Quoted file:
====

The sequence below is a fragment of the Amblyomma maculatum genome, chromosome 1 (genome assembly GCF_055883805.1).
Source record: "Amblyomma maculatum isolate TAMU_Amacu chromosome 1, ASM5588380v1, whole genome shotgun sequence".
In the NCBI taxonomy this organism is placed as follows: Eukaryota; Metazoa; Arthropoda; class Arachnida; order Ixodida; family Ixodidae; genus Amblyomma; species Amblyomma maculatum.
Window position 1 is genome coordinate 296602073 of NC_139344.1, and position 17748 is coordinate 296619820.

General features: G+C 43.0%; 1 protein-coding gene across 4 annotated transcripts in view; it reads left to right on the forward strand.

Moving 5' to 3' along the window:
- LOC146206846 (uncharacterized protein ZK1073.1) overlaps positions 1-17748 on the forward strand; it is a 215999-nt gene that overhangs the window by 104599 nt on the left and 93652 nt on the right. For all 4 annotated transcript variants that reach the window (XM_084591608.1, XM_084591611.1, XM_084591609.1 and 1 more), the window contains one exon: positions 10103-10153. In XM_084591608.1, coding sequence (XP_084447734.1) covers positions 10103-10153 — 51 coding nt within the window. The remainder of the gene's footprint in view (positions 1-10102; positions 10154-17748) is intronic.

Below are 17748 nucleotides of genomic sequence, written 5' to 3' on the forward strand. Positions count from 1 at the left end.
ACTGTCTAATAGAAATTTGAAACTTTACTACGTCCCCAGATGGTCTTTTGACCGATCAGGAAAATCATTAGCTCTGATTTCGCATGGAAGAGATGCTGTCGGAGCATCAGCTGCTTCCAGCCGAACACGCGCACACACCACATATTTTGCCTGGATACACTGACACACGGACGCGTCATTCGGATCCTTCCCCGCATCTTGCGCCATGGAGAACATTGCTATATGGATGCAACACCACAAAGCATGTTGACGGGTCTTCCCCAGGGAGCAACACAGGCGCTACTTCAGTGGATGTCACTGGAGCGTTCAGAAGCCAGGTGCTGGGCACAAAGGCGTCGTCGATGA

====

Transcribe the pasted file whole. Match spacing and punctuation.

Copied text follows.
The sequence below is a fragment of the Amblyomma maculatum genome, chromosome 1 (genome assembly GCF_055883805.1).
Source record: "Amblyomma maculatum isolate TAMU_Amacu chromosome 1, ASM5588380v1, whole genome shotgun sequence".
In the NCBI taxonomy this organism is placed as follows: Eukaryota; Metazoa; Arthropoda; class Arachnida; order Ixodida; family Ixodidae; genus Amblyomma; species Amblyomma maculatum.
Window position 1 is genome coordinate 296602073 of NC_139344.1, and position 17748 is coordinate 296619820.

General features: G+C 43.0%; 1 protein-coding gene across 4 annotated transcripts in view; it reads left to right on the forward strand.

Moving 5' to 3' along the window:
- LOC146206846 (uncharacterized protein ZK1073.1) overlaps positions 1-17748 on the forward strand; it is a 215999-nt gene that overhangs the window by 104599 nt on the left and 93652 nt on the right. For all 4 annotated transcript variants that reach the window (XM_084591608.1, XM_084591611.1, XM_084591609.1 and 1 more), the window contains one exon: positions 10103-10153. In XM_084591608.1, coding sequence (XP_084447734.1) covers positions 10103-10153 — 51 coding nt within the window. The remainder of the gene's footprint in view (positions 1-10102; positions 10154-17748) is intronic.

Below are 17748 nucleotides of genomic sequence, written 5' to 3' on the forward strand. Positions count from 1 at the left end.
ACTGTCTAATAGAAATTTGAAACTTTACTACGTCCCCAGATGGTCTTTTGACCGATCAGGAAAATCATTAGCTCTGATTTCGCATGGAAGAGATGCTGTCGGAGCATCAGCTGCTTCCAGCCGAACACGCGCACACACCACATATTTTGCCTGGATACACTGACACACGGACGCGTCATTCGGATCCTTCCCCGCATCTTGCGCCATGGAGAACATTGCTATATGGATGCAACACCACAAAGCATGTTGACGGGTCTTCCCCAGGGAGCAACACAGGCGCTACTTCAGTGGATGTCACTGGAGCGTTCAGAAGCCAGGTGCTGGGCACAAAGGCGTCGTCGATGA